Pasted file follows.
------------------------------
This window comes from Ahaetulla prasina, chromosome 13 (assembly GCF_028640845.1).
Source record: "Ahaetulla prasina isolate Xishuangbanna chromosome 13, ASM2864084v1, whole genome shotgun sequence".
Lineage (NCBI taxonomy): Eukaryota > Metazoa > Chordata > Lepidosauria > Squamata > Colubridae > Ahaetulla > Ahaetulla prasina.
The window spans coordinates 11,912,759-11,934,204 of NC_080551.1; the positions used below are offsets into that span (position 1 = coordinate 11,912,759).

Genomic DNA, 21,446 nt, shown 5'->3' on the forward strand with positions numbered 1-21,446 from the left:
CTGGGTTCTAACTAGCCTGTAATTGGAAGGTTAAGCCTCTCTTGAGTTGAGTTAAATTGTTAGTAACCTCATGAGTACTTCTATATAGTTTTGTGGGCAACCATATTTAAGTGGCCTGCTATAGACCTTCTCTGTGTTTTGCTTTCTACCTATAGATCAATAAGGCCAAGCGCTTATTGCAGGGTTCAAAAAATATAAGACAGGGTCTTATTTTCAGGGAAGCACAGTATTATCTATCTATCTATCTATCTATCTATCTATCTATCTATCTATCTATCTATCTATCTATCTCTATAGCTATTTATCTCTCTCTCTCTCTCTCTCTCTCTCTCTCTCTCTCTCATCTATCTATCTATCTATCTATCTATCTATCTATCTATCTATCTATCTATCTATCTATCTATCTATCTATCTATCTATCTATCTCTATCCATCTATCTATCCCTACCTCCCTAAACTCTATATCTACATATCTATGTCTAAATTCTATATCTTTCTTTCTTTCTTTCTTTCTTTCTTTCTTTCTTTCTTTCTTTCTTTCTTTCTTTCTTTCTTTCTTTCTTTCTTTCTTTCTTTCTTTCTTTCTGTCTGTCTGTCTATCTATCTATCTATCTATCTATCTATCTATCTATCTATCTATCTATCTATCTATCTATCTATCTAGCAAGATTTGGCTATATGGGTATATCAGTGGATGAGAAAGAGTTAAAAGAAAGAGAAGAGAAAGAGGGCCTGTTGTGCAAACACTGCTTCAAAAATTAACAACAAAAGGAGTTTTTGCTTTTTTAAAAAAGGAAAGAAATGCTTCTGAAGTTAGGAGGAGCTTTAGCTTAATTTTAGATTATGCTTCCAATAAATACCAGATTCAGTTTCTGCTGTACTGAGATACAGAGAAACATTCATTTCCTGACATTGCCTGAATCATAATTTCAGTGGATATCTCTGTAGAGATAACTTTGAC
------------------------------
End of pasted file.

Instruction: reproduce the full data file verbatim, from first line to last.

This window comes from Ahaetulla prasina, chromosome 13 (assembly GCF_028640845.1).
Source record: "Ahaetulla prasina isolate Xishuangbanna chromosome 13, ASM2864084v1, whole genome shotgun sequence".
Lineage (NCBI taxonomy): Eukaryota > Metazoa > Chordata > Lepidosauria > Squamata > Colubridae > Ahaetulla > Ahaetulla prasina.
The window spans coordinates 11,912,759-11,934,204 of NC_080551.1; the positions used below are offsets into that span (position 1 = coordinate 11,912,759).

Genomic DNA, 21,446 nt, shown 5'->3' on the forward strand with positions numbered 1-21,446 from the left:
CTGGGTTCTAACTAGCCTGTAATTGGAAGGTTAAGCCTCTCTTGAGTTGAGTTAAATTGTTAGTAACCTCATGAGTACTTCTATATAGTTTTGTGGGCAACCATATTTAAGTGGCCTGCTATAGACCTTCTCTGTGTTTTGCTTTCTACCTATAGATCAATAAGGCCAAGCGCTTATTGCAGGGTTCAAAAAATATAAGACAGGGTCTTATTTTCAGGGAAGCACAGTATTATCTATCTATCTATCTATCTATCTATCTATCTATCTATCTATCTATCTATCTATCTATCTCTATAGCTATTTATCTCTCTCTCTCTCTCTCTCTCTCTCTCTCTCTCTCTCATCTATCTATCTATCTATCTATCTATCTATCTATCTATCTATCTATCTATCTATCTATCTATCTATCTATCTATCTATCTATCTCTATCCATCTATCTATCCCTACCTCCCTAAACTCTATATCTACATATCTATGTCTAAATTCTATATCTTTCTTTCTTTCTTTCTTTCTTTCTTTCTTTCTTTCTTTCTTTCTTTCTTTCTTTCTTTCTTTCTTTCTTTCTTTCTTTCTTTCTTTCTTTCTGTCTGTCTGTCTATCTATCTATCTATCTATCTATCTATCTATCTATCTATCTATCTATCTATCTATCTATCTATCTAGCAAGATTTGGCTATATGGGTATATCAGTGGATGAGAAAGAGTTAAAAGAAAGAGAAGAGAAAGAGGGCCTGTTGTGCAAACACTGCTTCAAAAATTAACAACAAAAGGAGTTTTTGCTTTTTTAAAAAAGGAAAGAAATGCTTCTGAAGTTAGGAGGAGCTTTAGCTTAATTTTAGATTATGCTTCCAATAAATACCAGATTCAGTTTCTGCTGTACTGAGATACAGAGAAACATTCATTTCCTGACATTGCCTGAATCATAATTTCAGTGGATATCTCTGTAGAGATAACTTTGAC